Skunk Tracks in the Snow
greeted us when we woke this morning —
no mistaking ‘em; skunks’ short legs and long bushy tail create a unique undulating line, stuttering in light snow, smooth as a Japanese brushstroke in deep powder, either way a perfect shadow of their endearing waddle.
I know, I know, a lot of people don’t like them – especially people with dogs. But the problem there is simply that too many dogs don’t know how to back down. Unless you’re threatening the babies or cutting off the line of retreat or otherwise driving the poor thing into a defensive corner a skunk is the most peaceable of creatures.
There have been generations of them under the house in Maine, a cellar-free zone open to the world. (The house is on pillars). They come with the territory as reliably as the phoebes in the eves.
And very glad I’ve been about it, too. Striped skunks are a gardener’s friends, voracious consumers of rats, mice, ground-dwelling wasps and turf destroying grubs… the little divots of turned up soil that indicate grub removal are far less harmful than the grubs themselves.
Admittedly, being weasels, skunks also eat earthworms, bird’s eggs, berries and an occasional toad, also any meaty or sweet garbage you happen to leave accessible. They often get blamed for eating chickens – a polecat did it! – but that’s frequently a bum rap. The culprit is just as likely to be a fox, raccoon, smaller weasel or, if the chicken is near water, a mink.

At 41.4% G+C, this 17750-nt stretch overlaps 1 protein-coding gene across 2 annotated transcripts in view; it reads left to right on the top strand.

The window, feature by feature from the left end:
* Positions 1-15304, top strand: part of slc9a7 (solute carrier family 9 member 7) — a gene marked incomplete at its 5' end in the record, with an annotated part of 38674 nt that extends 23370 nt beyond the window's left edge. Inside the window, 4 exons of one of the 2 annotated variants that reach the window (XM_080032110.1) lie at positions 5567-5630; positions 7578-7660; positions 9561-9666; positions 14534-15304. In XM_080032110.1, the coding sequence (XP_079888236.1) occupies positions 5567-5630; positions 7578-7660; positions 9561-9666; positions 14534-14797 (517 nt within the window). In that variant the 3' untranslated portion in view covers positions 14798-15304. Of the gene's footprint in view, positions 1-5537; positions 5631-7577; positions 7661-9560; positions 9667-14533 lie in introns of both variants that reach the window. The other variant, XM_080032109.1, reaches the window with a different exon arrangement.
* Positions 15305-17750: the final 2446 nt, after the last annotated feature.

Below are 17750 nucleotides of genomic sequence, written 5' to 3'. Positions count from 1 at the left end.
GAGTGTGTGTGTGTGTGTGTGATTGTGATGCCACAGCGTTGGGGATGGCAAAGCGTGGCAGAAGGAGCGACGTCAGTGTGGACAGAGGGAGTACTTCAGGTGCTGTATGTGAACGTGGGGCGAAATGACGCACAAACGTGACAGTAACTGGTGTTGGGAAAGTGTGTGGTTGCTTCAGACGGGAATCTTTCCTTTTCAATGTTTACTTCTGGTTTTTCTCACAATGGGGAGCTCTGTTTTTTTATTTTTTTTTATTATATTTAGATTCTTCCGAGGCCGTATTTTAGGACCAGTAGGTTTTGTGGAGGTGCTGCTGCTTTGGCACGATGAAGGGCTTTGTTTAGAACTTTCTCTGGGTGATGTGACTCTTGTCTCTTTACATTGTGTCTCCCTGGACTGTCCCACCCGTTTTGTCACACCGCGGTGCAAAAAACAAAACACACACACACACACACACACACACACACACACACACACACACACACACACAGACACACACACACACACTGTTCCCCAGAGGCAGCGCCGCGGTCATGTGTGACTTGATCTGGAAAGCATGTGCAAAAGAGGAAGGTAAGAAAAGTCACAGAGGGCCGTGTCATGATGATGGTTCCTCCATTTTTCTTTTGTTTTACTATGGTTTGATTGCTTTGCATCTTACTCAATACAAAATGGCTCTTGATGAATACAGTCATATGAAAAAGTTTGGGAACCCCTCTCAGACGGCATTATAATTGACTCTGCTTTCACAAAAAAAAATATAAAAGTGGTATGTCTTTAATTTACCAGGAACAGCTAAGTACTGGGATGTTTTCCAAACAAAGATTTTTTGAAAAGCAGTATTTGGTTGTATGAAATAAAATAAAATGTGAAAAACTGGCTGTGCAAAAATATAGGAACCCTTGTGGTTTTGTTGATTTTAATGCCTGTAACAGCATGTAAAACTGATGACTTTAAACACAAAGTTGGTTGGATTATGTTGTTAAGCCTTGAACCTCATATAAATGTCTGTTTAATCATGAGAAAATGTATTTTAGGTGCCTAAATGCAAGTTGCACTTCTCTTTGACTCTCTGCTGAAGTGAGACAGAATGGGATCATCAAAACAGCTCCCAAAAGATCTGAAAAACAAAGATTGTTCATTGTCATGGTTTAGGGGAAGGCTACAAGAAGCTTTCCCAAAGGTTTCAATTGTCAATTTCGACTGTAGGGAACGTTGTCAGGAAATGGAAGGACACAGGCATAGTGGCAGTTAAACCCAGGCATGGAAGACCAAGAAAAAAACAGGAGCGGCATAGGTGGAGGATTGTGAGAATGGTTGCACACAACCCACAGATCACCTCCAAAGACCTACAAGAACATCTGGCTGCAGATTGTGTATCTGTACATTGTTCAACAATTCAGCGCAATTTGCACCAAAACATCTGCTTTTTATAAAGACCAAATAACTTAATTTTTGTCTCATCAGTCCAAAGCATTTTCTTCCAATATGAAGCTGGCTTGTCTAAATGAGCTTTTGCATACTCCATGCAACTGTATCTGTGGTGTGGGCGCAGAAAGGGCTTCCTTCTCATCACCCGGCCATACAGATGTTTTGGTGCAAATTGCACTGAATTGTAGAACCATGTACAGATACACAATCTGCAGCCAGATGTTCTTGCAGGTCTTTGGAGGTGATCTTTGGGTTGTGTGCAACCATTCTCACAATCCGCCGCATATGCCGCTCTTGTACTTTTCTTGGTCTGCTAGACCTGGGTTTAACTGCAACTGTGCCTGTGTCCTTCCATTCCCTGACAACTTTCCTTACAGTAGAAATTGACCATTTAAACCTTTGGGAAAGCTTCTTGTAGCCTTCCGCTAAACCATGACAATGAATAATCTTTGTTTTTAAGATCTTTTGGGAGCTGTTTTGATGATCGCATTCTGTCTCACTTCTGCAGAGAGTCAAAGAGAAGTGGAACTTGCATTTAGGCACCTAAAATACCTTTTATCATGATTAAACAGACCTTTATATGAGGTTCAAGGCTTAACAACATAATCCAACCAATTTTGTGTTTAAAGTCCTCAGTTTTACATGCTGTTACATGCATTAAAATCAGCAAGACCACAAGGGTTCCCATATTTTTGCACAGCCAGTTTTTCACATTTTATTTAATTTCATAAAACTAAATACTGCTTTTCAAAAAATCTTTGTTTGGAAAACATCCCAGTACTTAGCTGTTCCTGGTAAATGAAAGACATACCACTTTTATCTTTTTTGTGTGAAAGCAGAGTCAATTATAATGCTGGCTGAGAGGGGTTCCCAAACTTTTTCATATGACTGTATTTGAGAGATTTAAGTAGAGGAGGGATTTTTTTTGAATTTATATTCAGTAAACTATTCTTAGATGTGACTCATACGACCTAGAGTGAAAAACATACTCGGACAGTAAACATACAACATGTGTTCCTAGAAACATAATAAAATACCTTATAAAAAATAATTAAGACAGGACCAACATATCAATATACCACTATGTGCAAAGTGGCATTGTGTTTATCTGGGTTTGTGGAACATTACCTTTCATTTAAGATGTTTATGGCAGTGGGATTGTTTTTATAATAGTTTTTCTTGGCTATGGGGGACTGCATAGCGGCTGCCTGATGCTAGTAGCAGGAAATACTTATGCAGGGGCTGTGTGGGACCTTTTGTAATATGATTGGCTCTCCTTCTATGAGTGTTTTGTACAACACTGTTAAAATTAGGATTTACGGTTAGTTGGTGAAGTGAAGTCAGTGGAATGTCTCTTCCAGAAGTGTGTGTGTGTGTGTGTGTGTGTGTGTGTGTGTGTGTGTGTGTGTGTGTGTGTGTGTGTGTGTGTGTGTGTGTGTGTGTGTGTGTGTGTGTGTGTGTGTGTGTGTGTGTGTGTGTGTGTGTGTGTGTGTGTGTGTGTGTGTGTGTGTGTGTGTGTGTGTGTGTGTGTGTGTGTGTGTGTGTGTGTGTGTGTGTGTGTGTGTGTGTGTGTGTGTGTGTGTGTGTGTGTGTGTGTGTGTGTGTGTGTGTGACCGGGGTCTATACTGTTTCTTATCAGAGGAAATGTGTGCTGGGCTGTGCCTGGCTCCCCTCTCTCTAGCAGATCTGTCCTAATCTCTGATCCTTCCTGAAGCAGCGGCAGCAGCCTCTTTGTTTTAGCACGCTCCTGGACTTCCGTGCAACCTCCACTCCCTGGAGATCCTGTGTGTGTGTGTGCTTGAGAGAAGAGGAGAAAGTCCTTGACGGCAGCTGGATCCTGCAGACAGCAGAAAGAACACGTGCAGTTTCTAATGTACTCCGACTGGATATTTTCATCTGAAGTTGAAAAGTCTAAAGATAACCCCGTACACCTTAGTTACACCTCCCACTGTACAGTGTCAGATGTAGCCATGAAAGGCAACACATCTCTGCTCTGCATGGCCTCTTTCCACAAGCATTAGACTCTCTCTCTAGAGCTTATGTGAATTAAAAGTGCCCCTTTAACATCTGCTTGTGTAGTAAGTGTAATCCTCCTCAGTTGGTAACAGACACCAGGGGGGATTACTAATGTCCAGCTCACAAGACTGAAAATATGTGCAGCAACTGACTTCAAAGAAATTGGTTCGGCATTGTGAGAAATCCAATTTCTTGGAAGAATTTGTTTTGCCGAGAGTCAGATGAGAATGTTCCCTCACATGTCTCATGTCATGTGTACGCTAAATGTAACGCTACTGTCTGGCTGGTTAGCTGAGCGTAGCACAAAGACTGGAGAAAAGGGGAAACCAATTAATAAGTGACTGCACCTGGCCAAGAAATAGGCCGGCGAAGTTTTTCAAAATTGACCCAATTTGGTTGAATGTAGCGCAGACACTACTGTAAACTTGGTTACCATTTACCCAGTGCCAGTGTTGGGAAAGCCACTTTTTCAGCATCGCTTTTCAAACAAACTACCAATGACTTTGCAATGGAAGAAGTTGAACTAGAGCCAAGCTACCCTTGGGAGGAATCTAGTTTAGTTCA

Where was I going with this? They’re beautiful, I guess, and special. Secure in the armor of their odor they are quite willing to coexist. I know this first hand from the many nights I’ve been walking along the narrow path that links our garden to Lois’ and there in front of me, headed my way, is you-know who.
Because my mind is often elsewhere, y.k.w. is often only a couple of feet away. Invariably, both of us stop. And then I slowly back up, not looking it straight in the eye. In 25 years of these encounters I’ve never even been threatened, much less sprayed, and the same is true of Bill, even in the dog owning early days when he threw rocks at them.
skunk photo courtesy Leffler27, on flickr’s creative commons.